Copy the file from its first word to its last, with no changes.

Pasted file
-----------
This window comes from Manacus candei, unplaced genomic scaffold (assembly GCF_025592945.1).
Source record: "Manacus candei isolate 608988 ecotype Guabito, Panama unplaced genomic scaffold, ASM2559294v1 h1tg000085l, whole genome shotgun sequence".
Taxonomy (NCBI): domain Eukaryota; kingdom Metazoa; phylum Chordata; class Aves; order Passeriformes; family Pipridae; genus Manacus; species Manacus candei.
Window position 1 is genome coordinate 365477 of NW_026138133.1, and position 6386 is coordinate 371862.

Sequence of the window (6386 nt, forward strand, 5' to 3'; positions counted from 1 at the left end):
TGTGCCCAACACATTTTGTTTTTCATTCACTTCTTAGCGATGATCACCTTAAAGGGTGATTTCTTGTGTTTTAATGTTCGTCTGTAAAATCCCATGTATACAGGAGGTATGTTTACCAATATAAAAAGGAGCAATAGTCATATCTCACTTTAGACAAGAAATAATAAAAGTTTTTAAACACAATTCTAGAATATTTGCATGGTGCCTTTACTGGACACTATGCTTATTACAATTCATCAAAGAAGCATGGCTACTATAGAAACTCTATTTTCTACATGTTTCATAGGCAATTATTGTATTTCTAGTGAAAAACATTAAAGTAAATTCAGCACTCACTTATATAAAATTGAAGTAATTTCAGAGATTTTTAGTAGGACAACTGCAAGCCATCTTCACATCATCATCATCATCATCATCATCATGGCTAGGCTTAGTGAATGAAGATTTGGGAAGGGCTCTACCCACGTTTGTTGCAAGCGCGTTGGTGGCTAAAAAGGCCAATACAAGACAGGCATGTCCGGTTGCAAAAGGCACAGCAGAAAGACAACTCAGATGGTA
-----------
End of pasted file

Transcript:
This window comes from Manacus candei, unplaced genomic scaffold (assembly GCF_025592945.1).
Source record: "Manacus candei isolate 608988 ecotype Guabito, Panama unplaced genomic scaffold, ASM2559294v1 h1tg000085l, whole genome shotgun sequence".
Taxonomy (NCBI): domain Eukaryota; kingdom Metazoa; phylum Chordata; class Aves; order Passeriformes; family Pipridae; genus Manacus; species Manacus candei.
Window position 1 is genome coordinate 365477 of NW_026138133.1, and position 6386 is coordinate 371862.

Sequence of the window (6386 nt, forward strand, 5' to 3'; positions counted from 1 at the left end):
TGTGCCCAACACATTTTGTTTTTCATTCACTTCTTAGCGATGATCACCTTAAAGGGTGATTTCTTGTGTTTTAATGTTCGTCTGTAAAATCCCATGTATACAGGAGGTATGTTTACCAATATAAAAAGGAGCAATAGTCATATCTCACTTTAGACAAGAAATAATAAAAGTTTTTAAACACAATTCTAGAATATTTGCATGGTGCCTTTACTGGACACTATGCTTATTACAATTCATCAAAGAAGCATGGCTACTATAGAAACTCTATTTTCTACATGTTTCATAGGCAATTATTGTATTTCTAGTGAAAAACATTAAAGTAAATTCAGCACTCACTTATATAAAATTGAAGTAATTTCAGAGATTTTTAGTAGGACAACTGCAAGCCATCTTCACATCATCATCATCATCATCATCATCATGGCTAGGCTTAGTGAATGAAGATTTGGGAAGGGCTCTACCCACGTTTGTTGCAAGCGCGTTGGTGGCTAAAAAGGCCAATACAAGACAGGCATGTCCGGTTGCAAAAGGCACAGCAGAAAGACAACTCAGATGGTA